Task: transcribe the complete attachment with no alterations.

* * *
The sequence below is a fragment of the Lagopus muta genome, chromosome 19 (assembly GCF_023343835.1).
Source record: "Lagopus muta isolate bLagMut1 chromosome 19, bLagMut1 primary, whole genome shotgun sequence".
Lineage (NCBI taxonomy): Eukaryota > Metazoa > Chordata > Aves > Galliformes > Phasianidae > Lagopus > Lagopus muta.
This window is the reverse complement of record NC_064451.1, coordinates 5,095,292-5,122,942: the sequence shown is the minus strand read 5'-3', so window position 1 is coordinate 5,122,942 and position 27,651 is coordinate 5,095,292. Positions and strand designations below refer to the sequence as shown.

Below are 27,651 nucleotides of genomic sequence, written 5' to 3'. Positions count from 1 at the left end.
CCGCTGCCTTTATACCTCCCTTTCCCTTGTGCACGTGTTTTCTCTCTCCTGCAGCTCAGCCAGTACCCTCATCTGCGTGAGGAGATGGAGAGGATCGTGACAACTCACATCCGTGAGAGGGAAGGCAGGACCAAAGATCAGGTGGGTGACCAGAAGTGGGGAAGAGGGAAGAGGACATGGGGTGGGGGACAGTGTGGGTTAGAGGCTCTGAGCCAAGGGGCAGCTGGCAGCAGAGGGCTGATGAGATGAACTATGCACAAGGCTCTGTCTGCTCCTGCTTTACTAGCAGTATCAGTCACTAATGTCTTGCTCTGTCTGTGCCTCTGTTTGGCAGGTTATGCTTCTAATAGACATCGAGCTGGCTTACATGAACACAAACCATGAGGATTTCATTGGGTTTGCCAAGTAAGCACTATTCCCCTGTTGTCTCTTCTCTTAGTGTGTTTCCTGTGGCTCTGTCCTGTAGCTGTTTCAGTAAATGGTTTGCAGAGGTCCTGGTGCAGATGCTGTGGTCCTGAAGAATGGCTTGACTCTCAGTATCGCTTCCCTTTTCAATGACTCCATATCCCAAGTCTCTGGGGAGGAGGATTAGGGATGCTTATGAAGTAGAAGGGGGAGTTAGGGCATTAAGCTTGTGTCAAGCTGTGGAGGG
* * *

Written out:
The sequence below is a fragment of the Lagopus muta genome, chromosome 19 (assembly GCF_023343835.1).
Source record: "Lagopus muta isolate bLagMut1 chromosome 19, bLagMut1 primary, whole genome shotgun sequence".
Lineage (NCBI taxonomy): Eukaryota > Metazoa > Chordata > Aves > Galliformes > Phasianidae > Lagopus > Lagopus muta.
This window is the reverse complement of record NC_064451.1, coordinates 5,095,292-5,122,942: the sequence shown is the minus strand read 5'-3', so window position 1 is coordinate 5,122,942 and position 27,651 is coordinate 5,095,292. Positions and strand designations below refer to the sequence as shown.

Below are 27,651 nucleotides of genomic sequence, written 5' to 3'. Positions count from 1 at the left end.
CCGCTGCCTTTATACCTCCCTTTCCCTTGTGCACGTGTTTTCTCTCTCCTGCAGCTCAGCCAGTACCCTCATCTGCGTGAGGAGATGGAGAGGATCGTGACAACTCACATCCGTGAGAGGGAAGGCAGGACCAAAGATCAGGTGGGTGACCAGAAGTGGGGAAGAGGGAAGAGGACATGGGGTGGGGGACAGTGTGGGTTAGAGGCTCTGAGCCAAGGGGCAGCTGGCAGCAGAGGGCTGATGAGATGAACTATGCACAAGGCTCTGTCTGCTCCTGCTTTACTAGCAGTATCAGTCACTAATGTCTTGCTCTGTCTGTGCCTCTGTTTGGCAGGTTATGCTTCTAATAGACATCGAGCTGGCTTACATGAACACAAACCATGAGGATTTCATTGGGTTTGCCAAGTAAGCACTATTCCCCTGTTGTCTCTTCTCTTAGTGTGTTTCCTGTGGCTCTGTCCTGTAGCTGTTTCAGTAAATGGTTTGCAGAGGTCCTGGTGCAGATGCTGTGGTCCTGAAGAATGGCTTGACTCTCAGTATCGCTTCCCTTTTCAATGACTCCATATCCCAAGTCTCTGGGGAGGAGGATTAGGGATGCTTATGAAGTAGAAGGGGGAGTTAGGGCATTAAGCTTGTGTCAAGCTGTGGAGGG